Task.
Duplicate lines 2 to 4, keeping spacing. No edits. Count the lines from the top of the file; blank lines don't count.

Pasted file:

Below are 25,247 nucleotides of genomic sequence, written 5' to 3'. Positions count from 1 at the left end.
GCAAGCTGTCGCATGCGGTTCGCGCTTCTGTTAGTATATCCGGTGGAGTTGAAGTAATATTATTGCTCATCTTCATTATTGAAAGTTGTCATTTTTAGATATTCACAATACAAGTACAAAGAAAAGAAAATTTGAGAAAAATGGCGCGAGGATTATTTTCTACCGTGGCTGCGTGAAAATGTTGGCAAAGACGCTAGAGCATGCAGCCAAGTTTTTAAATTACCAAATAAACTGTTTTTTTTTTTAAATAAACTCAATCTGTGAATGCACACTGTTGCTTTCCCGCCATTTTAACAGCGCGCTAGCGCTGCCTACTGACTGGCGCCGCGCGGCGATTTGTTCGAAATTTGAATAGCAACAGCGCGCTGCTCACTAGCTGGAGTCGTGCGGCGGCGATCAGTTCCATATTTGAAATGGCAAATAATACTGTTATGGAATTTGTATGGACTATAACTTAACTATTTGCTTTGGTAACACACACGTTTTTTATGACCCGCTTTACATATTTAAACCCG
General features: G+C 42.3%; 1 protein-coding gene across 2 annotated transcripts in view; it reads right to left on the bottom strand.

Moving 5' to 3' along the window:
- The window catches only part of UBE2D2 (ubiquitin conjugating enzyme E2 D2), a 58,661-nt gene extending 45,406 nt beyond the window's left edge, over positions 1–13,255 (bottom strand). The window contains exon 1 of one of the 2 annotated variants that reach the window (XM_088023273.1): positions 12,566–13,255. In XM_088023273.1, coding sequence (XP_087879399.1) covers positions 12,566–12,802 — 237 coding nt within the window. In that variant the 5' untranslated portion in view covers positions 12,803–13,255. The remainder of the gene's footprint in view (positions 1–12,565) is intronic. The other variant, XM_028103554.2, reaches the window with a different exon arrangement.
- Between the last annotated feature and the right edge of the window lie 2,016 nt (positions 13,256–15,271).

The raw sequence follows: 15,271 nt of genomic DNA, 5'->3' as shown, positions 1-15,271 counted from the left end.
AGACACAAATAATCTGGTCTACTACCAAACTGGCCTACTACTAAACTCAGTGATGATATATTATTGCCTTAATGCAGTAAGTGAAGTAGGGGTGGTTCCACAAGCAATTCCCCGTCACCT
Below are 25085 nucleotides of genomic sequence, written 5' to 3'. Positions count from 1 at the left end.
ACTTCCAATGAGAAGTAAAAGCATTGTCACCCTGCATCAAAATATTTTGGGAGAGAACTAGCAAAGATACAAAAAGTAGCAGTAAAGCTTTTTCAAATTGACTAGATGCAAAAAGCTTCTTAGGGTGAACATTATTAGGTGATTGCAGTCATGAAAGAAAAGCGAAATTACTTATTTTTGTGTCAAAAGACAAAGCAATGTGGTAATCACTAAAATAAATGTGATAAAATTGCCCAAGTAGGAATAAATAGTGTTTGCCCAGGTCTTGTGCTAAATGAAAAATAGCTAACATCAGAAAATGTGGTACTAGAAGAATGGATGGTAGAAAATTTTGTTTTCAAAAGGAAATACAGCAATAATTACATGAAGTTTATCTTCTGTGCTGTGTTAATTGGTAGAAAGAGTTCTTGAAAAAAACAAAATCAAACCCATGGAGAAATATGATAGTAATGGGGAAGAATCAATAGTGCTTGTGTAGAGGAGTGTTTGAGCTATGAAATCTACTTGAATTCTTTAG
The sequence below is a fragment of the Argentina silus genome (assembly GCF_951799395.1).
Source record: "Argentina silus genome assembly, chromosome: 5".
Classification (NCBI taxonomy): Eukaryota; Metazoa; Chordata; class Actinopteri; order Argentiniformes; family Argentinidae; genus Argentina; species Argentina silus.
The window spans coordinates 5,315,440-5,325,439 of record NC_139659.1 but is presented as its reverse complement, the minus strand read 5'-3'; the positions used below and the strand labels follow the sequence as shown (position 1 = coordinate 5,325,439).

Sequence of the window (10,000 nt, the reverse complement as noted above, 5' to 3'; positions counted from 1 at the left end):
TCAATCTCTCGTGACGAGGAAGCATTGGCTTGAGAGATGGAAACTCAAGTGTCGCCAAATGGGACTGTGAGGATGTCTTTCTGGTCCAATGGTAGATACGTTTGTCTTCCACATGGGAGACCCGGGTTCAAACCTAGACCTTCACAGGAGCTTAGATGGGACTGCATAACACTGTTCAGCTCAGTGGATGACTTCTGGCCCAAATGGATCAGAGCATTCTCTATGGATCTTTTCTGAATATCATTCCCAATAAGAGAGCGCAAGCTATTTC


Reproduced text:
GCAAGCTGTCGCATGCGGTTCGCGCTTCTGTTAGTATATCCGGTGGAGTTGAAGTAATATTATTGCTCATCTTCATTATTGAAAGTTGTCATTTTTAGATATTCACAATACAAGTACAAAGAAAAGAAAATTTGAGAAAAATGGCGCGAGGATTATTTTCTACCGTGGCTGCGTGAAAATGTTGGCAAAGACGCTAGAGCATGCAGCCAAGTTTTTAAATTACCAAATAAACTGTTTTTTTTTTTAAATAAACTCAATCTGTGAATGCACACTGTTGCTTTCCCGCCATTTTAACAGCGCGCTAGCGCTGCCTACTGACTGGCGCCGCGCGGCGATTTGTTCGAAATTTGAATAGCAACAGCGCGCTGCTCACTAGCTGGAGTCGTGCGGCGGCGATCAGTTCCATATTTGAAATGGCAAATAATACTGTTATGGAATTTGTATGGACTATAACTTAACTATTTGCTTTGGTAACACACACGTTTTTTATGACCCGCTTTACATATTTAAACCCG
General features: G+C 42.3%; 1 protein-coding gene across 2 annotated transcripts in view; it reads right to left on the bottom strand.

Moving 5' to 3' along the window: